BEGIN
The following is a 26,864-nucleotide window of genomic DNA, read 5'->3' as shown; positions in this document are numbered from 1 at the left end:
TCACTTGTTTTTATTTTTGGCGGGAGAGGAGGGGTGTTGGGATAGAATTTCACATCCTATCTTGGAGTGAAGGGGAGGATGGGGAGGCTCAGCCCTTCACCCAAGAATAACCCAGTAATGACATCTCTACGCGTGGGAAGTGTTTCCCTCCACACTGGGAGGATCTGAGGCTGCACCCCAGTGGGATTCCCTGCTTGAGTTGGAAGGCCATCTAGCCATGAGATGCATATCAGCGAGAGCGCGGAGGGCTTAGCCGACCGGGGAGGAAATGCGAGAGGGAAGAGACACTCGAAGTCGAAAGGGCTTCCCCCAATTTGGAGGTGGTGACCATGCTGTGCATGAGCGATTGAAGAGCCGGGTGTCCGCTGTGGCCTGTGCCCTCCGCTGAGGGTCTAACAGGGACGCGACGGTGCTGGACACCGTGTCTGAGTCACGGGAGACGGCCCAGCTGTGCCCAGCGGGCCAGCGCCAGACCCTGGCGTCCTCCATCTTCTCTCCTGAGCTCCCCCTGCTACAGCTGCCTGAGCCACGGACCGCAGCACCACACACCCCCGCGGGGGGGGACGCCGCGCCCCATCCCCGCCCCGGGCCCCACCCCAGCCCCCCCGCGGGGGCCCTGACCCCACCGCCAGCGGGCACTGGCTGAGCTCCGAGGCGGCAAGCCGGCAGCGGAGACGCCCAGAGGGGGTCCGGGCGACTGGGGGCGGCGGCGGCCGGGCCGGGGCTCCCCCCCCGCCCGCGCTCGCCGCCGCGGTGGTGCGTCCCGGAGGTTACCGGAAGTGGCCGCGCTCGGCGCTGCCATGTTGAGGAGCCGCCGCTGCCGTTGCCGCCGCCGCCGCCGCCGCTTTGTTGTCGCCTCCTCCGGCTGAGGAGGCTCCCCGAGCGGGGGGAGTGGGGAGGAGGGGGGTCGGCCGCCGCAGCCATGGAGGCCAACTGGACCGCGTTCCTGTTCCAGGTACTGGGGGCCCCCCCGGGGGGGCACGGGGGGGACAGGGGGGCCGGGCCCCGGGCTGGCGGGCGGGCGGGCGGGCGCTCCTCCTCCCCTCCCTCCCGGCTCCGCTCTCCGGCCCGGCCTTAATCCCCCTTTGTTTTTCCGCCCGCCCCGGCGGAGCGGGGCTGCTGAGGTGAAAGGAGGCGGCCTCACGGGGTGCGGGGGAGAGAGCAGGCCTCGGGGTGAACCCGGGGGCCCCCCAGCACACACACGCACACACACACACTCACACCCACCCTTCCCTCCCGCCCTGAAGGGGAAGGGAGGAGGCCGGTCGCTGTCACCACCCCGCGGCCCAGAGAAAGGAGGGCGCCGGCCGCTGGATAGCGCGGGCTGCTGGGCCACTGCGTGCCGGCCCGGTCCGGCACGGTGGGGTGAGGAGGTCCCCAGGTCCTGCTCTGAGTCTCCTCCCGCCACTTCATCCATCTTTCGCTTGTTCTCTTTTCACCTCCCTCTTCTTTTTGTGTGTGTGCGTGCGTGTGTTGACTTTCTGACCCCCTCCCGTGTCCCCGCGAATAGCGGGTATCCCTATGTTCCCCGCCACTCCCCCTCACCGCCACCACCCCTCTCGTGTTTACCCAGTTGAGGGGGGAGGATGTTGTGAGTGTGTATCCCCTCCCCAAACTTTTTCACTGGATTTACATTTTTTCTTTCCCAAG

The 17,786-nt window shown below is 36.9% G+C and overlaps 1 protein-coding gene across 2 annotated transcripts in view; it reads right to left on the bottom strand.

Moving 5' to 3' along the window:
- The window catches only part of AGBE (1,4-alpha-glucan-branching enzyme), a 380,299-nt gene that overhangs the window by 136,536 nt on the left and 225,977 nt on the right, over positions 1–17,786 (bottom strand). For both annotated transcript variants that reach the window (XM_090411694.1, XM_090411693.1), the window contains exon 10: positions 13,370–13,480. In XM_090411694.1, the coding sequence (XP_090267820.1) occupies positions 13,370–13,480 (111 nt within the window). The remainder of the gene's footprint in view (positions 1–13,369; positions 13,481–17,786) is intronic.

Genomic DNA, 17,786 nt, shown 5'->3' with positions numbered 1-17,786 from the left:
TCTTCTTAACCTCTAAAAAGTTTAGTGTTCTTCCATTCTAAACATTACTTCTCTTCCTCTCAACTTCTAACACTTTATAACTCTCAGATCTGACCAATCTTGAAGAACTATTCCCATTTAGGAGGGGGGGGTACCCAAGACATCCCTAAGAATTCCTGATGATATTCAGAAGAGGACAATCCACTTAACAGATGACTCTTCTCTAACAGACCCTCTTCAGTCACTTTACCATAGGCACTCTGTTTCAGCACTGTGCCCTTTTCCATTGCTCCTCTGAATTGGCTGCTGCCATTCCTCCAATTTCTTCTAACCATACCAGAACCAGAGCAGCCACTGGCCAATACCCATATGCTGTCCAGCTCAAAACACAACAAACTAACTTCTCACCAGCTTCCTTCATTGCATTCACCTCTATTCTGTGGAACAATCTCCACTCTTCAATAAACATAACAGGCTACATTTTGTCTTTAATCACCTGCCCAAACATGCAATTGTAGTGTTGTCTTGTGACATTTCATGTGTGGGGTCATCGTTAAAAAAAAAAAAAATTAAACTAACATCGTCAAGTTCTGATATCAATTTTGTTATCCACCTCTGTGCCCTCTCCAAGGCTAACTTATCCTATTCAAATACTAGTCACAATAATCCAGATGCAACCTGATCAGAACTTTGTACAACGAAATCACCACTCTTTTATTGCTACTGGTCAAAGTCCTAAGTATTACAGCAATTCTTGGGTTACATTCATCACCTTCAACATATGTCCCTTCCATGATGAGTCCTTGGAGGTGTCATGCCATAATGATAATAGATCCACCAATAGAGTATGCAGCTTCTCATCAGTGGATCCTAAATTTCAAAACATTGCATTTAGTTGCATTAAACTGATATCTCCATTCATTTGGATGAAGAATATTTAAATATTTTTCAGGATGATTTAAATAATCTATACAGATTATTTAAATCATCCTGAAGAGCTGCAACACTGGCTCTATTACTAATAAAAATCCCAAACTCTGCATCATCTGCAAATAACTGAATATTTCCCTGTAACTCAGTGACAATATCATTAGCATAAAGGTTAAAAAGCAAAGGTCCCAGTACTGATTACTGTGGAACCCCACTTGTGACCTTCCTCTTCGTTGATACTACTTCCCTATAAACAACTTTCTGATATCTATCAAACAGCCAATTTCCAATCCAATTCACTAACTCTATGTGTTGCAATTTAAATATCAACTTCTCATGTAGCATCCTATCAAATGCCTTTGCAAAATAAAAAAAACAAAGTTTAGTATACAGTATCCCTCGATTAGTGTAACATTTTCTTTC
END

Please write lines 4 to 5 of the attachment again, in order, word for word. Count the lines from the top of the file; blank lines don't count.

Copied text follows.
Moving 5' to 3' along the window:
- The window catches only part of AGBE (1,4-alpha-glucan-branching enzyme), a 380,299-nt gene that overhangs the window by 136,536 nt on the left and 225,977 nt on the right, over positions 1–17,786 (bottom strand). For both annotated transcript variants that reach the window (XM_090411694.1, XM_090411693.1), the window contains exon 10: positions 13,370–13,480. In XM_090411694.1, the coding sequence (XP_090267820.1) occupies positions 13,370–13,480 (111 nt within the window). The remainder of the gene's footprint in view (positions 1–13,369; positions 13,481–17,786) is intronic.